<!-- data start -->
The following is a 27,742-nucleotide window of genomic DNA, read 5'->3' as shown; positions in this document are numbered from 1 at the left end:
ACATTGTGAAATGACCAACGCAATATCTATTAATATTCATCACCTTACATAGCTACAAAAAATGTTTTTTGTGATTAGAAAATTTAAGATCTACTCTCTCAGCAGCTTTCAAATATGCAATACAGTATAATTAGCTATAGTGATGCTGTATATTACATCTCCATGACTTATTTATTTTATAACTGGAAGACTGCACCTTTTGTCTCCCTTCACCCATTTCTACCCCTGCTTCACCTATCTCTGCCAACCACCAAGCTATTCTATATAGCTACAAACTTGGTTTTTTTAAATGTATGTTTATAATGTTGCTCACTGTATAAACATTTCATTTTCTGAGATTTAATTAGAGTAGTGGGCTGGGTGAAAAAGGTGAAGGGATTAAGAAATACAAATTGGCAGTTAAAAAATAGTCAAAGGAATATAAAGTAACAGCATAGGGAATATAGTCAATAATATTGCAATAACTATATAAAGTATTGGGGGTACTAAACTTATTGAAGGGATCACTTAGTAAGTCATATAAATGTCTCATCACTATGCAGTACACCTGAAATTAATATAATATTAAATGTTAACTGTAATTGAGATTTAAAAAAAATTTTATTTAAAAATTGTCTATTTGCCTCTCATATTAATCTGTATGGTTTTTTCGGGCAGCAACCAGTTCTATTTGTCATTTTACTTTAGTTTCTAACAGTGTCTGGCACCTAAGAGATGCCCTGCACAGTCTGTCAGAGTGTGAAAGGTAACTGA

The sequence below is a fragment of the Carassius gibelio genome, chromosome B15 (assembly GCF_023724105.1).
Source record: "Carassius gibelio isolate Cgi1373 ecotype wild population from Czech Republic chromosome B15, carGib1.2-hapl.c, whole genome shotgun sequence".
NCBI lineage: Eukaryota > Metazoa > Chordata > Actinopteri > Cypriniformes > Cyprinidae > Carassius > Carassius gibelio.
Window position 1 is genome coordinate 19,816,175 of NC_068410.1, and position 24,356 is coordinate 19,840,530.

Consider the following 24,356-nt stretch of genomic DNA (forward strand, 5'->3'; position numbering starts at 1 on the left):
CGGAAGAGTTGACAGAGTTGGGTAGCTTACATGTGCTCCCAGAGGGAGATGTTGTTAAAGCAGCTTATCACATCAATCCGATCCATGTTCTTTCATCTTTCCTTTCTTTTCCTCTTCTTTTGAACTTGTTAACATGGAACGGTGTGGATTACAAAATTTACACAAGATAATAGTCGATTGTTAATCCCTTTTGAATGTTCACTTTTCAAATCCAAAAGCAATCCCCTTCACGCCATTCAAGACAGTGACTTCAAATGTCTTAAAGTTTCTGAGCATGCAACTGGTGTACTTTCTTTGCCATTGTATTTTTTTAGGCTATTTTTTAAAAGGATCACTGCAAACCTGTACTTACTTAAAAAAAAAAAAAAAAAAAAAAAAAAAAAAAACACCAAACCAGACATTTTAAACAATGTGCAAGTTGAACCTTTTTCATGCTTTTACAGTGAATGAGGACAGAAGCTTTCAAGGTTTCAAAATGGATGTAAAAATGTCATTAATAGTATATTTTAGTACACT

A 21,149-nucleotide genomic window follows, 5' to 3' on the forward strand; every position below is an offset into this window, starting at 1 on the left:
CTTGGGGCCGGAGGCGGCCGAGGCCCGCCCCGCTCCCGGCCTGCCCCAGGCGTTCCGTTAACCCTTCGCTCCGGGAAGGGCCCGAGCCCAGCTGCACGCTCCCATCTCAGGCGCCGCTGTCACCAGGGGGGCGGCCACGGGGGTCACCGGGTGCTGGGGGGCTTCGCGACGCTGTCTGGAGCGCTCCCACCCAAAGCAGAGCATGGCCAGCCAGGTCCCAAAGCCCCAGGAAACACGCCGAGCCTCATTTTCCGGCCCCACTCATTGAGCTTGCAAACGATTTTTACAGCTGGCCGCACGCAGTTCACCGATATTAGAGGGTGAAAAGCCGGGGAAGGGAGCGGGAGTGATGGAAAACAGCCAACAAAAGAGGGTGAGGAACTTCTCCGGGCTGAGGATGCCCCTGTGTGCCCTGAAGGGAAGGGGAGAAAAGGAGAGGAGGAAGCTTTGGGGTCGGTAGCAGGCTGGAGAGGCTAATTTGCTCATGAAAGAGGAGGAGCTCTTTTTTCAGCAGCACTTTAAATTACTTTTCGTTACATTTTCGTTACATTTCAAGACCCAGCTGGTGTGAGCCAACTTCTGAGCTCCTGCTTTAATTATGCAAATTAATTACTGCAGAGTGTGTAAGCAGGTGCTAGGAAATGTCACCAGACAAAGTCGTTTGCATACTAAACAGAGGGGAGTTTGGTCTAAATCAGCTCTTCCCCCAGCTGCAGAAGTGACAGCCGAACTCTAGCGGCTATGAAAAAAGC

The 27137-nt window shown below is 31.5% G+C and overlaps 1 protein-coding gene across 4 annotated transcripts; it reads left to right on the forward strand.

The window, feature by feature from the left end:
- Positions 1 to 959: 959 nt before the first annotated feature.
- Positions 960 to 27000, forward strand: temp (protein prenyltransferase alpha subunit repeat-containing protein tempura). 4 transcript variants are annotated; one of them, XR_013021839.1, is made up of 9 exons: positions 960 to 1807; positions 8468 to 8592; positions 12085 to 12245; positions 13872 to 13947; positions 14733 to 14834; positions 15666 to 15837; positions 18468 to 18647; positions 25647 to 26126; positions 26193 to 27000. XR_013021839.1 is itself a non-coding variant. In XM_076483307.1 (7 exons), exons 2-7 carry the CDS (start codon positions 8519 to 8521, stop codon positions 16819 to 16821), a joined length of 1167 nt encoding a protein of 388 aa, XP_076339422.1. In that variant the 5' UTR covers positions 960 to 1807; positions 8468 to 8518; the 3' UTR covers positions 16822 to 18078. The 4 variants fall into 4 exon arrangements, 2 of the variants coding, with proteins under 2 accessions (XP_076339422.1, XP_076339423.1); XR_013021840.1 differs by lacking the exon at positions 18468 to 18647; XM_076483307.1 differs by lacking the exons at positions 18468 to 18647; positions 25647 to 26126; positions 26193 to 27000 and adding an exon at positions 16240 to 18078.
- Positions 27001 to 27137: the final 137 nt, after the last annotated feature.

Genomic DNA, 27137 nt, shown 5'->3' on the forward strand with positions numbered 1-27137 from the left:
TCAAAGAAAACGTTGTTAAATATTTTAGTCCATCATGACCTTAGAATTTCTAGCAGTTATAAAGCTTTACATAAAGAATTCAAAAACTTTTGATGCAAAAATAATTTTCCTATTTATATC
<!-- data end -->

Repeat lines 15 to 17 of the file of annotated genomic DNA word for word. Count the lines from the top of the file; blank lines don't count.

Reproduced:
- Positions 27001 to 27137: the final 137 nt, after the last annotated feature.

Genomic DNA, 27137 nt, shown 5'->3' on the forward strand with positions numbered 1-27137 from the left:
TCAAAGAAAACGTTGTTAAATATTTTAGTCCATCATGACCTTAGAATTTCTAGCAGTTATAAAGCTTTACATAAAGAATTCAAAAACTTTTGATGCAAAAATAATTTTCCTATTTATATC